Sarah Blesener for The New York Times
When New York City closed its public school system earlier this month, the backlash from many parents was swift and severe. Some were forced to abruptly find new child care arrangements. Others worried that their children would miss out on learning if they weren’t in classrooms. Many felt that closing schools actually did little to protect the city from the spread of the coronavirus.
On Sunday, the city offered a partial reprieve.
Mayor Bill de Blasio said that public elementary schools would reopen starting on Dec. 7. Middle and high schools remain closed for now. Mr. de Blasio also signaled further changes in how the city manages the school system during the pandemic.
Richard A. Carranza, the city’s schools chancellor, said at a news conference on Sunday with Mr. de Blasio that “getting our children back in school buildings is one of the single most important things we can do for their well-being.”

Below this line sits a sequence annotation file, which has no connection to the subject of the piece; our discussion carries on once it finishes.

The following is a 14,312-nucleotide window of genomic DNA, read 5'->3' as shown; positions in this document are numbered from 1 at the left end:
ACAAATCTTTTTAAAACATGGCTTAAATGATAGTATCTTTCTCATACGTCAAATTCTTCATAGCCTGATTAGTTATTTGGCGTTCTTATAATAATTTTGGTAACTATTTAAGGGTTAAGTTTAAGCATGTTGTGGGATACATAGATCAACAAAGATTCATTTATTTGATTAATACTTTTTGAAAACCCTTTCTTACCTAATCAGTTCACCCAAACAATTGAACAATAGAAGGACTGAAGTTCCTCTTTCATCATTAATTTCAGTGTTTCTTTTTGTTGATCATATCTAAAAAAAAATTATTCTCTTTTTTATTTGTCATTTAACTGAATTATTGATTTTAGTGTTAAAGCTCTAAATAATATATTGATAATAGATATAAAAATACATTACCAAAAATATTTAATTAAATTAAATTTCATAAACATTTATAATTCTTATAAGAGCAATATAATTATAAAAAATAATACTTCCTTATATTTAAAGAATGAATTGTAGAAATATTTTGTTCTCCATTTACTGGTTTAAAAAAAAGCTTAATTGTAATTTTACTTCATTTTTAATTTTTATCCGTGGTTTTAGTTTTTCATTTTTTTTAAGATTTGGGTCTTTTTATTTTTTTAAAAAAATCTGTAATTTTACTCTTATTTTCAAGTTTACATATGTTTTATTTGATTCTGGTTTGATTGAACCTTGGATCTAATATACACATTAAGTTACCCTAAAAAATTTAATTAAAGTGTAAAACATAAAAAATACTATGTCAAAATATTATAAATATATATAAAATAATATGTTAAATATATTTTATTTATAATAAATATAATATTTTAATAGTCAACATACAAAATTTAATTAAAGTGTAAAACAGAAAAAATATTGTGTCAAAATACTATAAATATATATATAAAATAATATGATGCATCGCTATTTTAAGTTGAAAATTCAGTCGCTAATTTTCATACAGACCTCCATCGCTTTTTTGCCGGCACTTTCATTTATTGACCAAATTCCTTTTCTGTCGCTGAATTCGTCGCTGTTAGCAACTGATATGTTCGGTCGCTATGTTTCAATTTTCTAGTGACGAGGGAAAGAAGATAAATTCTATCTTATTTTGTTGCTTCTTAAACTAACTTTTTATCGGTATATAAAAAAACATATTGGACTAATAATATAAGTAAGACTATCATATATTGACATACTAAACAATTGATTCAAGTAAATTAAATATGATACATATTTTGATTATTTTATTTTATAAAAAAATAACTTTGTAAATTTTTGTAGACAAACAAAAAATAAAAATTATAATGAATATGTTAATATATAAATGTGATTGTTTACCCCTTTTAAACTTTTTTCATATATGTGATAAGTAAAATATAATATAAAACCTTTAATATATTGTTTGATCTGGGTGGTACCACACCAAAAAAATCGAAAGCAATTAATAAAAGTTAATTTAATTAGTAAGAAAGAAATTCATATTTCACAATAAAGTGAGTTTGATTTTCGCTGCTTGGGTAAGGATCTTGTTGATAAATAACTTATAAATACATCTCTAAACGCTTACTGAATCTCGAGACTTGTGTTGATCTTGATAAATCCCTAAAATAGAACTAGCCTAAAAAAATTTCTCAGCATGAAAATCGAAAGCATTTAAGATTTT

The school system was first shut down because of the pandemic in March, prompting teachers, administrators and students to scramble to adjust to a new remote learning dynamic.
In October, the city completed an ambitious reopening of all of its public schools for in-person instruction, becoming the only large district in the country to do so. Data seemed to indicate that reopening schools had not led to many new infections.
But Mr. de Blasio had vowed that if the city’s seven-day test positivity rate reached 3 percent, schools would close again to guard against the spread of the virus. Many parents wondered whether the 3 percent threshold was appropriate or a relic from earlier days of the pandemic, when scientists knew less about the relative safety of schools.
Still, Mr. de Blasio held fast, and earlier this month, public schools closed down again.
Children in pre-K, kindergarten and grades 1 through 5 can return starting Dec. 7. Mr. de Blasio also announced that students with the most complex disabilities can return on Dec. 10.
Students can return only if they have already signed up for in-person learning. About 190,000 children are eligible to return next week.
The city will increase testing: A sampling of students and staff in each building will be tested every week, instead of every month.
The city will also abandon the 3 percent positivity threshold and instead close schools those that have multiple confirmed virus cases.